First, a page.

Monday, April 15, 2024
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Navigating the foreign policy dynamics of Syrian Ba’ath party through Cold war era

Ba’athism:

The 20th century ideology to reawaken the Arab nationalism against the imperial powers was named as Ba’athism. The title came after an Arabic word – Ba’ath which is translated as renaissance, resurrection and awakening to some extent. Ba’athism features the ideas of anti-imperialism, non-alignment, pan-Arabism, and socialism. The ideology is secular in nature and does not have any religious dimension. Ba’athism origins from a middle eastern country – Syria championed by Aflaq and Bitar in 1943 (Anonymous, n.d) which is to be elaborated in detail in the following text. This revolutionary ideology has socialism and pan-Arabism as key elements which is evident by Article 4 of the constitution of ideology.

 

The Arab Resurrection Socialist Party is socialist, believing that socialism is necessarily derived from genuine Arab nationalism because it is the exemplary system which will permit the Arab people to realize its own potentialities. Socialism will cause the Arab genius to unfold in the most complete manner. Socialism will guarantee the continuous growth of the nation in its spiritual and material development; and it will guarantee close fraternization among its individual members. (Jstor, 1959)

 

Ba’athism is an Arab political philosophy which was founded in the resistance of European colonialism after the fall of Ottoman empire. The ideology attracted those Arab activists who wanted to overthrow the European backed governments in the region of Middle East and to create a modern industrial economy. (Anonymous, Profile: Syria’s ruling Baath Party, 2012) The original ideology of Ba’ath Party was establishment of inqilab which meant the transformation of politics and society in Syria and creation of single secular and socialist Arab nation. Many scholars refer Ba’athist party as Arab nationalist version of communism. However, Aflaq always referred to communism as a wrong form of secularism.

The secular Ba’athist ideology never disregarded Islam and stressed on its instrumental role in the Arab identity and culture. Aflaq stressed the Christians of Arab world to consider Islam as a national culture which got significant support from the Syrian population. A sense of “civil religion” by the help of “nationalism” was created, where Islam was given an important role to reawaken the Arab world. Being the followers of cyclic phase of history, Ba’athists stressed on the golden age when Arabs enjoyed glory under the Islamic empire. Aflaq emphasized that 1940s was the time to resurrect and bring the lost glory back to the Arab nation.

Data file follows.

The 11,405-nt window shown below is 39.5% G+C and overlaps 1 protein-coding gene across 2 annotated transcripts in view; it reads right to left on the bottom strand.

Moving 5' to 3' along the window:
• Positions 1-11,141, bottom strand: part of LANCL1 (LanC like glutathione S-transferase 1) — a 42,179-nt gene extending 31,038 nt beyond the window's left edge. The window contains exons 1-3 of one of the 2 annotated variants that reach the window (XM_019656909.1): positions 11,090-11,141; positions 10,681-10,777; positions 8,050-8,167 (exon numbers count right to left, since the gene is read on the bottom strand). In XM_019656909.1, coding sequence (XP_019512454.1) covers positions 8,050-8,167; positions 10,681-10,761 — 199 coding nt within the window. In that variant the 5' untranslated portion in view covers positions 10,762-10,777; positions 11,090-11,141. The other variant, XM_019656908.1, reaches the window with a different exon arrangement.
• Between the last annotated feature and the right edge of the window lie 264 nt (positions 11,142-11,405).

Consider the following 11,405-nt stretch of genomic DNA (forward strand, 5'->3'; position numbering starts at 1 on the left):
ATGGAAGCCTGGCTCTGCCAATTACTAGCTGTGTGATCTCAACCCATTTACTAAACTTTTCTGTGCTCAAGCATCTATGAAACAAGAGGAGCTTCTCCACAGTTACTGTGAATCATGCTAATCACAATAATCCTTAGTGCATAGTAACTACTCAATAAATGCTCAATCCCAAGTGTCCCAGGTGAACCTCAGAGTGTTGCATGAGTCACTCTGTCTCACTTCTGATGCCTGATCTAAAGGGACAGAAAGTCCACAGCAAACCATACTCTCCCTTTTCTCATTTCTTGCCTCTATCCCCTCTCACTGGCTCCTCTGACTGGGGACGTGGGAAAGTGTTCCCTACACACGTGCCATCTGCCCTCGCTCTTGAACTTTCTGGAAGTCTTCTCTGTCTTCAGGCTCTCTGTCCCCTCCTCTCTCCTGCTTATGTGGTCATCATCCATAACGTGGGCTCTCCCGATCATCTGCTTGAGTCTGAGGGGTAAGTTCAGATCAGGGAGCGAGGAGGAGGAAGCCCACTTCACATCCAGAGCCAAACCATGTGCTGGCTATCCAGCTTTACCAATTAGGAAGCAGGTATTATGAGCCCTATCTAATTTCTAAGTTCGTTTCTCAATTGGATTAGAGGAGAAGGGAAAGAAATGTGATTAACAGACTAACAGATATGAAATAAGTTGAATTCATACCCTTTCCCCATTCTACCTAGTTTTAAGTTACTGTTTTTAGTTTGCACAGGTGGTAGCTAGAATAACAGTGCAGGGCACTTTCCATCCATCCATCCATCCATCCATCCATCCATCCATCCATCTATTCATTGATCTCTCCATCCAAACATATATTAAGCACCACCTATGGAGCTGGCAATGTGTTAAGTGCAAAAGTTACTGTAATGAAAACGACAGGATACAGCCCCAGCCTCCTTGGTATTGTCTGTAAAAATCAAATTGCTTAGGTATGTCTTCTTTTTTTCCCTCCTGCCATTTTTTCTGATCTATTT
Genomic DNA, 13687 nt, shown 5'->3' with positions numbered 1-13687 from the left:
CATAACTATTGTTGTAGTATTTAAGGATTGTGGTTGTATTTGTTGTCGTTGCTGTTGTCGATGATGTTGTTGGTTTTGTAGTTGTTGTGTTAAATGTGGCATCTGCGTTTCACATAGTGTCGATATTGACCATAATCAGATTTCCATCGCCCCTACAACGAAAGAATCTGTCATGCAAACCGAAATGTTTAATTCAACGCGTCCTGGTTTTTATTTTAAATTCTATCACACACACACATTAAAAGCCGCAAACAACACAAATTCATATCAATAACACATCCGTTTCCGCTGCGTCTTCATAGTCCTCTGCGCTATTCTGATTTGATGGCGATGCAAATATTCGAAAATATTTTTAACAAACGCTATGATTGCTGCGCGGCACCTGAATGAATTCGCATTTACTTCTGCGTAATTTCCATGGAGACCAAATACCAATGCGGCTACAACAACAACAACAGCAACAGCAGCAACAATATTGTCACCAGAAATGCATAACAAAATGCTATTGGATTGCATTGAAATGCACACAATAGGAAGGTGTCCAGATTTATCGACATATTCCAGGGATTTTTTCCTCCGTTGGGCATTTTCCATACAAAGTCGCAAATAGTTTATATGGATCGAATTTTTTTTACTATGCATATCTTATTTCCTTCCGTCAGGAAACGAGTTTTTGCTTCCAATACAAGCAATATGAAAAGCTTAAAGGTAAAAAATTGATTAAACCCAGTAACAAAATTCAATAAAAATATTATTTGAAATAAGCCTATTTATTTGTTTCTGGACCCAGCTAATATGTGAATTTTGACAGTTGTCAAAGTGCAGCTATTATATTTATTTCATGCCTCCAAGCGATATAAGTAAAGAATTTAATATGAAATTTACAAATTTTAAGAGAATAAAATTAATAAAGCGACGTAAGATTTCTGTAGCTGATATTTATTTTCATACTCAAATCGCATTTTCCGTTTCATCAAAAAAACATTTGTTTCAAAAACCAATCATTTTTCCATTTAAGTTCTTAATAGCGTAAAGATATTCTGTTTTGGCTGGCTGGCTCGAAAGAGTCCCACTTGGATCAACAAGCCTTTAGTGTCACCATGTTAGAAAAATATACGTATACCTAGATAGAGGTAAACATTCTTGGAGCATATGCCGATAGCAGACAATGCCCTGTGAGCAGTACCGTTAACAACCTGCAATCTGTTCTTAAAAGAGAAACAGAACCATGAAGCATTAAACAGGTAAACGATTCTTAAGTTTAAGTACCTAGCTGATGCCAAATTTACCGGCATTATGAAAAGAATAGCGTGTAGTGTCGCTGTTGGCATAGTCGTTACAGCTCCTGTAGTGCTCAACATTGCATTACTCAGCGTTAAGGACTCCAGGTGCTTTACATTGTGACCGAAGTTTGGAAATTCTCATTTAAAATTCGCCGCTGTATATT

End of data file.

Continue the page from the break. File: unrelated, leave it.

The ideology had three principal components which shaped its direction in each social, political, and economic domain. Wahda, meaning unity remained the social component of the ideology. This pillar called for the unity of Arab world, creation of a single Arab state and the promotion of pan-Arabism. Huriya, meaning freedom, was the second important component which organized the political dimension of the ideology. This pillar stressed on the importance of freedom against the colonizers (French men and Britian) of the Middle Eastern region at that time. While the third foundational element was named as Ishtirakya meaning socialism. This pillar stands as the economic one focusing on improving the living conditions of people in the post-colonial era. All of these foundational elements remained the early slogans of the Baathist ideology.

In the post-independence era traditional changes were required in society. The traditional Arab parties such as National Party, National Bloc and People’s party failed to provide, instead they became involved in immoral activities such as corruption. After successfully fighting against Frenchmen these parties remained disorganized. Each of them strived for their consolidation of power only. While the post-independent Syria called for the needs of structural changes which Baathism advocated. Such as under Huriya – freedom educational reforms were looked at to remove the old privileges of traditional oligarchy. Syrian Arabs started following the visionary philosopher – Aflaq. Such efforts paved the way of Ba’athism after 1947.

Due to the dynamic nature of this ideology, it did not remain confined with in the Syrian border. Tho the Ba’athist ideology was founded in Syria, but later on it also spread to other middle eastern countries such as Iraq. Similar to the situation in Syria the Ba’athist party took control of Iraq several times. However, there are many critiques of Ba’athist ideology given its authoritarian nature and its role in perpetuating dictatorial regimes in the Arab region.

Michel Aflaq and the evolution of Ba’ath party: